Seminarians Benjamin Rith-Najarian and Stan Dikran Sheridan serve at the holy altar of St. Sarkis Armenian Church, Damascus, Syria.
"Last year at this time my speaking abilities in Armenian were limited to 'parev' and 'anotee em'," said Sheridan, who grew up in St. Mesrob Armenian Church in Racine, Wisconsin. "Being immersed in Syria was very intimidating at first, but once I got over my initial fear, I began to use my Armenian more and more. After a few weeks I realized, 'Wow, I'm speaking Armenian!," he said excitedly.
The idea of sending the seminarians to Syria was conceived by Dr. Seta Dadoyan, the Seminary's dynamic Adjunct Professor of Armenian Language and Literature. The seminarians were the guests of His Grace Bishop Armash Nalbandian, Primate of the Armenian Diocese of Damascus.
Stan and Fr. Daniel Findikyan at the ruins of the Cathedral of St. Simeon the Stylite north of Aleppo
Who Goes to Syria?
"I was very reluctant at first. I mean, who goes to Syria?," said Benjamin Rith-Najarian, who was born in Philadelphia but grew up in northern Minnesota, four hours away from the nearest Armenian Church. "But we were received so warmly by the local community and Armash Srpazan cared for us like his own sons," he said, adding, "Syria is very different from what we are led to believe."
September 24, 2009
Two St. Nersess seminarians are conversing comfortably in Armenian after having spent the summer in the Armenian community of Damascus, Syria.
Stan Dikran Sheridan and Benjamin Rith-Najarian were participants in a special immersion program to strengthen their knowledge and command of Western Armenian.
Dikran teaches the local Armenian boys "American" football in the courtyard of the Armenian Church
Immersed in a Western Armenian Speaking Community
Why not immerse the seminarians in Armenia to improve their speaking skills? Because the Seminary traditionally teaches Western Armenian. For those seminarians who are learning Armenian as a second language, the Eastern dialect spoken in Armenia is different enough to confuse them.
Stan and Fr. Daniel Findikyan at the ruins of the Cathedral of St. Simeon the Stylite north of Aleppo."In recent years, as travel to Armenia has become so routine, we found that our seminarians would make good progress at St. Nersess in their Armenian language classes; then they would go to Armenia for a few weeks and return speaking something that is neither proper Western Armenian nor proper Eastern Armenian," said the dean, Fr. Daniel Findikyan. "We decided we should build a strong foundation in Western Armenian before sending the guys to Armenia," he said.
Ben and Stan making mas in the
Armenian Church courtyard in Damascus.
While in Damascus, the seminarians resided at the Armenian Church Center in the old city of Damascus. Many people do not realize that Syria is part of the Holy Land. The Armenian Church is located on "Straight Street," the only street name that is mentioned in the BIble [Acts 9:11]. Footsteps away are sacred Biblical sites, especially places connected to the life of St. Paul the Apostle.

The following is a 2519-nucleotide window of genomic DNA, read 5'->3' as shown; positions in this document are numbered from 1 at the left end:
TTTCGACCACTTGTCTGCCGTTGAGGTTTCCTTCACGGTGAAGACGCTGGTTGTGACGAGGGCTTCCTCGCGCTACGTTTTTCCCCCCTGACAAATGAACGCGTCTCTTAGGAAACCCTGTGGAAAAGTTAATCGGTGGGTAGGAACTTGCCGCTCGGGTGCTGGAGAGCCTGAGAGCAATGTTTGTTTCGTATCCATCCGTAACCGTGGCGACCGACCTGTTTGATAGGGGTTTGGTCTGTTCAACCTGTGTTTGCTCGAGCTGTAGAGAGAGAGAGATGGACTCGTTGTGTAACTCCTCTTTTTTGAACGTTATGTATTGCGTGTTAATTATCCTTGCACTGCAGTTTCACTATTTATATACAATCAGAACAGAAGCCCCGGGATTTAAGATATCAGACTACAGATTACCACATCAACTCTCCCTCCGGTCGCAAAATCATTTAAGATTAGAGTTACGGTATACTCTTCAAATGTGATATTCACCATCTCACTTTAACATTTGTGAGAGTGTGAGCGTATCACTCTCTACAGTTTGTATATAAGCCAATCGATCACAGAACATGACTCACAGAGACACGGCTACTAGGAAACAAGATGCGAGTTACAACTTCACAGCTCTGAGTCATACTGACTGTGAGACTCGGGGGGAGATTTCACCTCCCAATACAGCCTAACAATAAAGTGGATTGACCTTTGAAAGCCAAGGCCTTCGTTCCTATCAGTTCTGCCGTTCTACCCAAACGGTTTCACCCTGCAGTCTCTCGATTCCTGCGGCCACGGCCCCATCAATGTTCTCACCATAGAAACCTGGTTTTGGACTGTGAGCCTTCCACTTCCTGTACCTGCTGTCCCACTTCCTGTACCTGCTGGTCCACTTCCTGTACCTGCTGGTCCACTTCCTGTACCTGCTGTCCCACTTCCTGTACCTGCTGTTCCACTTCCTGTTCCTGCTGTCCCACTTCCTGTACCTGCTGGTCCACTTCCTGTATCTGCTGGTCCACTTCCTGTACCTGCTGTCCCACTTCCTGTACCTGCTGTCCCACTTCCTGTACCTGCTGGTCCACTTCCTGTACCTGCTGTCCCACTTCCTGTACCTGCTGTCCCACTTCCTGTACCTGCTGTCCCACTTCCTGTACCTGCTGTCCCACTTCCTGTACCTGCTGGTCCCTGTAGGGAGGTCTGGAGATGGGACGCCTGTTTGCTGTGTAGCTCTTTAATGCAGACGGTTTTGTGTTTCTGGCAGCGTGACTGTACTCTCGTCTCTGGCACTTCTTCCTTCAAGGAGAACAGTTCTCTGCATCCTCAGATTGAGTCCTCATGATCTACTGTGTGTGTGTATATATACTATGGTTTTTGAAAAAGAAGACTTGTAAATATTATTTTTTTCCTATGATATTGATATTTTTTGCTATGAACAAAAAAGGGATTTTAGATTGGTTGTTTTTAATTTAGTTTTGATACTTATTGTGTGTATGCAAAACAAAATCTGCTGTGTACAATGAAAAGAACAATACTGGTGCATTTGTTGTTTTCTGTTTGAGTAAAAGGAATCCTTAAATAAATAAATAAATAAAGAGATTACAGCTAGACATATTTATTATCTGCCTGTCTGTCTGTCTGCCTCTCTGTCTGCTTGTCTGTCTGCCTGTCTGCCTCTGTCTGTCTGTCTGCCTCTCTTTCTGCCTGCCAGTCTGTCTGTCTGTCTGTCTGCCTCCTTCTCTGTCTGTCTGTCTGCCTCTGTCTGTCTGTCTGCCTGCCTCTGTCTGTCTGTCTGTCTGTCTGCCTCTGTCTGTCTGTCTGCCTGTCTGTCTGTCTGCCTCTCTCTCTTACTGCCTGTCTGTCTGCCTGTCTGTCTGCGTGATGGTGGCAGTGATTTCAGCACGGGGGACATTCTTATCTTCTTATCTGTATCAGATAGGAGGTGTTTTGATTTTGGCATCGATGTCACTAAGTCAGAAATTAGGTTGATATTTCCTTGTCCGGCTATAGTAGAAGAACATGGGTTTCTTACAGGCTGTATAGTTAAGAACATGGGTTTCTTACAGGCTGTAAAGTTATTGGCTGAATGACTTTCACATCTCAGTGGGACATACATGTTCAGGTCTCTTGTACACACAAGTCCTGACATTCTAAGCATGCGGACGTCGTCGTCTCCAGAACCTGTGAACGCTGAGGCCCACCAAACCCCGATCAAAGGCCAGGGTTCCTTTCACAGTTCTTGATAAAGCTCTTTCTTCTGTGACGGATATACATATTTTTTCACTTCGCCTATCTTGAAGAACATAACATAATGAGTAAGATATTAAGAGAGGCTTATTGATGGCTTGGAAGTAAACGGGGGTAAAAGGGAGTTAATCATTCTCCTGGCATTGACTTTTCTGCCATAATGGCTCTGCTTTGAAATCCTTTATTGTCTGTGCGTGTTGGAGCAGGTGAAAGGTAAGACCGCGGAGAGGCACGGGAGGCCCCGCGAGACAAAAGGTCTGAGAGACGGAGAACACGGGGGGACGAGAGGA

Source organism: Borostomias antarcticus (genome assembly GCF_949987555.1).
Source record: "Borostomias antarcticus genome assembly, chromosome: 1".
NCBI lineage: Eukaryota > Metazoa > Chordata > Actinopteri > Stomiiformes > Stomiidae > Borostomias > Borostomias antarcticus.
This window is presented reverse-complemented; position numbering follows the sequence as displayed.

"Contrary to what we are often led to believe, I found Syria to be a remarkably beautiful country, in many ways more religiously tolerant than even the United States," said Fr. Findikyan, who travelled with the seminarians to Syria and stayed for ten days to set up the logistics of the immersion program. "The Armenian community is vibrant, secure, and very proud of its heritage in Syria," he said, adding, "I am convinced that our two Syrian Pilgrims returned with a vastly more profound sense of their Armenian identity and a broader appreciation for the diversity of Armenians in the Middle East and the United States."
Stan poses in front of the main altar of
St. Gregory Armenian Church in Aleppo.
Historic Aleppo - Tragic Der Zor
Stan poses in front of the main altar of St. Gregory Armenian Church in Aleppo.Stan, who arrived in Syria a few weeks before Benjamin, had the opportunity to visit the historic city of Aleppo, which, in the early twentieth century became a staging ground for Armenian Genocide survivors who would later settle throughout the Middle East, Europe and North America. He and Fr. Findikyan also made a pilgrimmage through the Syrian desert to Der Zor, where they were greeted by the local Armenian community and led to the Martyrs' Chapel and museum.
His Grace Bishop Armash Nalbandian, Primate of the Armenian Diocese of Damascus, flanked by seminarians Stan Dikran Sheridan and Benjamin Rith-Najarian.
"It was a pleasure to have Dikran and Benjamin live and study in our community this summer," said Bishop Nalbandian. "I was gratified to see two mature and devout American-Armenian university graduates aspire to become priests of our church. They are outstanding young men who will become excellent priests for the Armenian Church," he said, adding, "We hope to welcome more St. Nersess seminarians to live and study in our community."
That may happen sooner than the bishop realizes. Benjamin's sojourn in Syria was somewhat shorter than Stan's because he had to complete a summer course in the U.S. before traveling. When asked if he was disappointed that he did not have the chance to visit Aleppo he said, "Not really. I'll see it when I go back next year to polish my Armenian!"